first_imgSAINTS are sad to report that Harry Wellens passed away at the age of 86 on Monday March 27.Harry served Saints for 30 years from the late seventies as a scout and was instrumental in referring many well-known players to the club over that period.Harry leaves behind his wife of 58 years, Julie and their six children who include former Saints great Paul Wellens.He was raised in the Parr area of St Helens where he always had a keen interest in playing sport.His first love was always rugby league and he made appearances for Saints B and Liverpool City before his rugby league career was cut short in his early twenties following a serious knee injury.Harry became a familiar figure on the touchline of most rugby clubs in the town over his lifetime watching with interest for the next Neil Holding or Paul Loughlin to emerge. Harry worked mainly for St Helens Council as a Painter and Decorator then latterly as a Pay and Bonus Supervisor before retiring in his mid-sixties.He was also a frequent visitor to Greenalls Club Alder Hey Road with his family and close circle of friends. The topic of conversation was usually “The Saints” and if there was time left other sports and the days current affairs would get some attention. He was also known for his dry sense of humour. As his health deteriorated Harry’s appearances at Greenalls became less and less.A family spokesperson said: “Dad finally passed away on Monday morning with family at his side.“We are immensely proud of him and the many messages we have received since are a clear indication of how highly he was regarded in the town.”Our thoughts are with the Wellens’ family at this time.last_img read more


Month: July 2019

first_img In this week’s edition of Cape Fear History & Mysteries, a local storyteller shares the story of what led up to the death of Edward Teach.Check out the video above to learn more.Then visit WWAYTV3.com/history-mysteries every 1st and 3rd Thursday of each month for another installment of “Cape Fear History & Mysteries.” WILMINGTON, NC (WWAY) — If you know anything about the history of the Cape Fear region, you likely know about the role pirates played in that history.The most infamous pirate from our area is believed to be Blackbeard.- Advertisement – last_img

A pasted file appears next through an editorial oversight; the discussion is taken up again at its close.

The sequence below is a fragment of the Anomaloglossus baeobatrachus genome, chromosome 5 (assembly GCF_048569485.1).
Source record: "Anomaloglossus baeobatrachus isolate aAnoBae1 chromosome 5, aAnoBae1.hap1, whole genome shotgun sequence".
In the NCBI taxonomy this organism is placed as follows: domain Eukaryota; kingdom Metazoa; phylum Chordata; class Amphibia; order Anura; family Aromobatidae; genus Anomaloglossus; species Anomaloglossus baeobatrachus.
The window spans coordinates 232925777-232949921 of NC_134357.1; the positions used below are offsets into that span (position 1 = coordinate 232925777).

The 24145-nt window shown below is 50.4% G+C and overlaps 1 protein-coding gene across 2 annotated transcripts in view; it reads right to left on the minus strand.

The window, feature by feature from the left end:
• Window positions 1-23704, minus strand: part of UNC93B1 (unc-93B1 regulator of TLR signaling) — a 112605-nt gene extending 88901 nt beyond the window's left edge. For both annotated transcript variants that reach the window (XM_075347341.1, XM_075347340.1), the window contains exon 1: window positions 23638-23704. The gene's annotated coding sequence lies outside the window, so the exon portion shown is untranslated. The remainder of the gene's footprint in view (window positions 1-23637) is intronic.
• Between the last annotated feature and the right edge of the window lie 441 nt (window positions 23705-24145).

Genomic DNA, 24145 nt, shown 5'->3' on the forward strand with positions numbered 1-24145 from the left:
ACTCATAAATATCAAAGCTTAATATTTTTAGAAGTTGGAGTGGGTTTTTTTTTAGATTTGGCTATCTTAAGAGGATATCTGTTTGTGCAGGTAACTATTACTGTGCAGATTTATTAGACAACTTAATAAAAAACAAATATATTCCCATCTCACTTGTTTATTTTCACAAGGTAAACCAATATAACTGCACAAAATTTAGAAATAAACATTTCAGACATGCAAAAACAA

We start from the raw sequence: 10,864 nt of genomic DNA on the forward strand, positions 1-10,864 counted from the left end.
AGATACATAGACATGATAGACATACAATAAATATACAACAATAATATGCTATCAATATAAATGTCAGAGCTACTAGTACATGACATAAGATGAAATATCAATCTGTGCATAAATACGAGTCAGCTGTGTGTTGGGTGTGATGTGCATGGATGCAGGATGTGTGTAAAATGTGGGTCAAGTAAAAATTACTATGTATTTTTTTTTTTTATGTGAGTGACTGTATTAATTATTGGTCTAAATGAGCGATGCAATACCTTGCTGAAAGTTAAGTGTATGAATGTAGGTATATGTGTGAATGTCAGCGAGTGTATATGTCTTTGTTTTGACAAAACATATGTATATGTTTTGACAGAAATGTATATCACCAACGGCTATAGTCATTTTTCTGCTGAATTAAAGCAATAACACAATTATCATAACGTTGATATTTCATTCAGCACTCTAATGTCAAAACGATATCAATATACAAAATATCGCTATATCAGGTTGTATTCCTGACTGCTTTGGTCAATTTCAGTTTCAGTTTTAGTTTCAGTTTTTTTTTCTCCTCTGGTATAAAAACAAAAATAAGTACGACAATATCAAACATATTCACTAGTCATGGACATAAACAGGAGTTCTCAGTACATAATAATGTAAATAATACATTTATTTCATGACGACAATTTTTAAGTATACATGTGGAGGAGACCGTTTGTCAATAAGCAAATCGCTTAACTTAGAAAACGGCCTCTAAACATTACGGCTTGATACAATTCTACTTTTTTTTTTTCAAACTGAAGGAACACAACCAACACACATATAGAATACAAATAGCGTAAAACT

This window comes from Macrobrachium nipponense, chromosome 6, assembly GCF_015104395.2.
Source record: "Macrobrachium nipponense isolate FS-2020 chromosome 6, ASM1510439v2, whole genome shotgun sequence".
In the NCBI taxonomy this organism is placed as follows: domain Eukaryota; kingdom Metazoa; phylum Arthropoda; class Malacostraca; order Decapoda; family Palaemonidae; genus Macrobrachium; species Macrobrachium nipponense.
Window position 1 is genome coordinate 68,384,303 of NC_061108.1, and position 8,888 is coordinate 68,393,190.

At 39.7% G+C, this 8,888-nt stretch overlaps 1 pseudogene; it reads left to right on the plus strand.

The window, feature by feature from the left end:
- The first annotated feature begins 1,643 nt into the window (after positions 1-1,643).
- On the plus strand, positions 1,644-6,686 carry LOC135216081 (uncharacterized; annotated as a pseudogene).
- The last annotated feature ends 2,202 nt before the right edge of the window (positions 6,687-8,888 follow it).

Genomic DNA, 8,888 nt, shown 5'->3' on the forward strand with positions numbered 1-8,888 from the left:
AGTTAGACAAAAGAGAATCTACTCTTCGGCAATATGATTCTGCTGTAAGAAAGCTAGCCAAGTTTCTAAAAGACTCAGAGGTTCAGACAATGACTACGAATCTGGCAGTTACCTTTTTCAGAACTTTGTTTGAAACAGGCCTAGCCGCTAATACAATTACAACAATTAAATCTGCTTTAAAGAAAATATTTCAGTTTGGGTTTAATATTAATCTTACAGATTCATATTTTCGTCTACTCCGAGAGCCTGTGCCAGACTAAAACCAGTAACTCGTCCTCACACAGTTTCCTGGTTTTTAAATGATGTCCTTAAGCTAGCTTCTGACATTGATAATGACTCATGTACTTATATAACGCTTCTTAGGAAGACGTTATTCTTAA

Month: July 2019

first_imgPENDER COUNTY, NC (WWAY) — Two men have been charged after a Pender County manhunt that lasted most of Sunday afternoon.According to Sgt. Jason Casteen with Highway Patrol, around 11:50 a.m., troopers first attempted to stop a car in Maple Hill. The car drove west on Hwy. 53 towards Burgaw. When it approached the intersection on Shaw Highway, the car’s tires were flattened by stop sticks from Highway Patrol. Officials say while the car was still moving, two suspects jumped out.- Advertisement – Highway Patrol brought in a K9 unit to search for the suspect but was unsuccessful. Late in the afternoon, as the search was being called off, Sgt. Casteen said officers spotted the suspects walking on the side of the road. When law enforcement followed them, the suspects hid in the woods.The first suspect, the passenger, was captured around 5 p.m. The driver was captured around 7:30 p.m. and both were taken to the Pender County Jail.The driver, Richard Daniel Sloan III, 24, of Pender County, was charged with felony speeding, felony to elude and heed siren, possession of a firearm by a felon, driving with license revoked, speeding at 120 MPH in a 55 MPH zone, reckless driving, improper passing, driving left of center line, failure to wear a seat belt, and resist, obstruct and delay. Sloan was placed under a $75,000 bond.Related Article: ‘Staircase’ documentary prosecutor died of natural causesThe passenger, Theaireus Carr, 20, of Durham, was charged with possession of marijuana, resist, obstruct and delay and failure to wear a seat belt.last_img read more


Month: July 2019